42 degrees looks at yield management, which takes a versatile approach to pricing to create maximum returns.

In 1996, newly launched Lastminute.com stood out like a beacon of common sense in an ocean of obscurely br/anded websites with meaningless names such as Boo, Banana and Blikhein.

“The intervening decade has seen a pricing revolution that has turned consumer behaviour on its head and turbo-charged business profits.”
There was absolutely no room for confusion about what it did. The name said it all. Lastminute was a travel website and, as we all knew, fares and hotel rooms were far cheaper if you booked them at the last minute. It was fact. That was how the world worked.
Just ten years later, that ‘fact’ has become history. Today we all know that if you book at the last minute you are far more likely to pay top dollar than the rock bottom price. The intervening decade has seen a pricing revolution that has turned consumer behaviour on its head and turbo-charged business profits.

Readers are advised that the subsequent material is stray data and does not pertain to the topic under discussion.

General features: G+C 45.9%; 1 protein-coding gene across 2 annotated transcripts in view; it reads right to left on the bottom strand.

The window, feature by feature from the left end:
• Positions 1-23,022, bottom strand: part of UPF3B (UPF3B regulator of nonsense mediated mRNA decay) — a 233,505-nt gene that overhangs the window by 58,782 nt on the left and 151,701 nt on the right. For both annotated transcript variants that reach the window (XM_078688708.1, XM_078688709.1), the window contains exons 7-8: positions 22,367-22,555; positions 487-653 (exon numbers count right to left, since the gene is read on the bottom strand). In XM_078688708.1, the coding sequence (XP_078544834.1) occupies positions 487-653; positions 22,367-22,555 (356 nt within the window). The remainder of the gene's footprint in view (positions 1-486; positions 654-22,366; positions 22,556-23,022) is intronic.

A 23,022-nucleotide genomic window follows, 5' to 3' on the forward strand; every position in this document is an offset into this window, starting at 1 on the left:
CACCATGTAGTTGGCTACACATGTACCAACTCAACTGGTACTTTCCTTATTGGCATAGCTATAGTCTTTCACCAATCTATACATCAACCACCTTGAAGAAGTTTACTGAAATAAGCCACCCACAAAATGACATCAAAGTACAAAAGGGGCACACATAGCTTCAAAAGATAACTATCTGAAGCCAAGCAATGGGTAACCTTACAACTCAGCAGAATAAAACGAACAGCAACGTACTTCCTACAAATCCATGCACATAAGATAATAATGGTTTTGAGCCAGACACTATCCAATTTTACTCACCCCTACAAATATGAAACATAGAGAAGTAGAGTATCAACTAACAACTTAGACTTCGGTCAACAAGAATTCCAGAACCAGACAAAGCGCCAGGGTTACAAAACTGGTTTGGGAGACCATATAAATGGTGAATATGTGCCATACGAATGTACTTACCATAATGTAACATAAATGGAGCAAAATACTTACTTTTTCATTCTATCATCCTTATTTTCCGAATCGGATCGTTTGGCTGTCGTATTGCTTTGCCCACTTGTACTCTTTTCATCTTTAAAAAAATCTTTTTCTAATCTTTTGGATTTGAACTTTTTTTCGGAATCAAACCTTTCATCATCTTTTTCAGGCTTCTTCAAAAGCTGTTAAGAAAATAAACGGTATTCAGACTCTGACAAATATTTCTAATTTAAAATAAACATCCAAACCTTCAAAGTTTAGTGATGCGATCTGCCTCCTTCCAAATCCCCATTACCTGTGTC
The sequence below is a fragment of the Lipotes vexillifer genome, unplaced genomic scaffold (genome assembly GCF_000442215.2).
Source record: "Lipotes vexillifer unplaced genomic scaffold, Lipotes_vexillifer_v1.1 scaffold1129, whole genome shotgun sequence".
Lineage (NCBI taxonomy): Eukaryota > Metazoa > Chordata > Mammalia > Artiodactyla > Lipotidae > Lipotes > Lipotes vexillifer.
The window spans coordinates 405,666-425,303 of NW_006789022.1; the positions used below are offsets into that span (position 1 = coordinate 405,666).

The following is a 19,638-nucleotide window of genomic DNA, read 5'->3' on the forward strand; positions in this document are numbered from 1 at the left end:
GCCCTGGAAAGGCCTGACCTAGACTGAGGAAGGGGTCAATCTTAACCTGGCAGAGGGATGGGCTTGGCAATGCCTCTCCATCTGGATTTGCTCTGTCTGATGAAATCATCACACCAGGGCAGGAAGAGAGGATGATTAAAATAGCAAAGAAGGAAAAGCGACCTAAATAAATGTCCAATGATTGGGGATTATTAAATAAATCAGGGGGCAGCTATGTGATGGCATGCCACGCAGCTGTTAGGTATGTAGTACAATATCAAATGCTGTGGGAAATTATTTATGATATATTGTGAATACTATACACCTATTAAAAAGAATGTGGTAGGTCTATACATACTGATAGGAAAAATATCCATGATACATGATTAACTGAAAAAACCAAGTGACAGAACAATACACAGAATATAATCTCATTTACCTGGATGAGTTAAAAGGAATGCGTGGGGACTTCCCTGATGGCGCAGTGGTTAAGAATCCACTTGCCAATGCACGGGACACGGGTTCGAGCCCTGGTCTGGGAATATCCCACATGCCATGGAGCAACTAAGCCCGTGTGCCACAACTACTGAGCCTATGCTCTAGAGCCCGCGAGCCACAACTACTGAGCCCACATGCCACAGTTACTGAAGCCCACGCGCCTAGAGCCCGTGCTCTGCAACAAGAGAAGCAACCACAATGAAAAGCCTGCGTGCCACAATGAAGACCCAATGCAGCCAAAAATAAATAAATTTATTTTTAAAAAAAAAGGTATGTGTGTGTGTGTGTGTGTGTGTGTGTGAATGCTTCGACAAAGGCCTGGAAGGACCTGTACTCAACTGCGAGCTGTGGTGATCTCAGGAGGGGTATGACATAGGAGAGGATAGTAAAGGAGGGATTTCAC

The name of that revolution is yield management (YM). It’s a technique first developed in the late 1970s by the airline industry and some, such as American Airlines, have done extraordinarily well out of it. Others, such as Pan Am and United, who spurned this technique soon went out of business. According to one estimate, Br/itish airlines had 60 per cent occupancy rates before YM was introduced. Today that figure stands at 85 per cent.
But it’s not just airlines that have benefited. Hotels, theatres, stadia, telecoms companies and many others have all received useful boosts to profits, say YM advocates. “A well managed YM system can increase profits by as much as ten per cent, although between three and four per cent is more typical,” claims Jon Siberry, Managing Director of YM advisor SDK Consulting.
Technically, YM is defined as “the process of understanding, anticipating and reacting to consumer behaviour in order to maximise revenue”. In plain English, this means “forecasting demand for your products and charging in order to maximise profit,” explains David Molian, co-director of Credo, the small business unit at Cranfield Business School.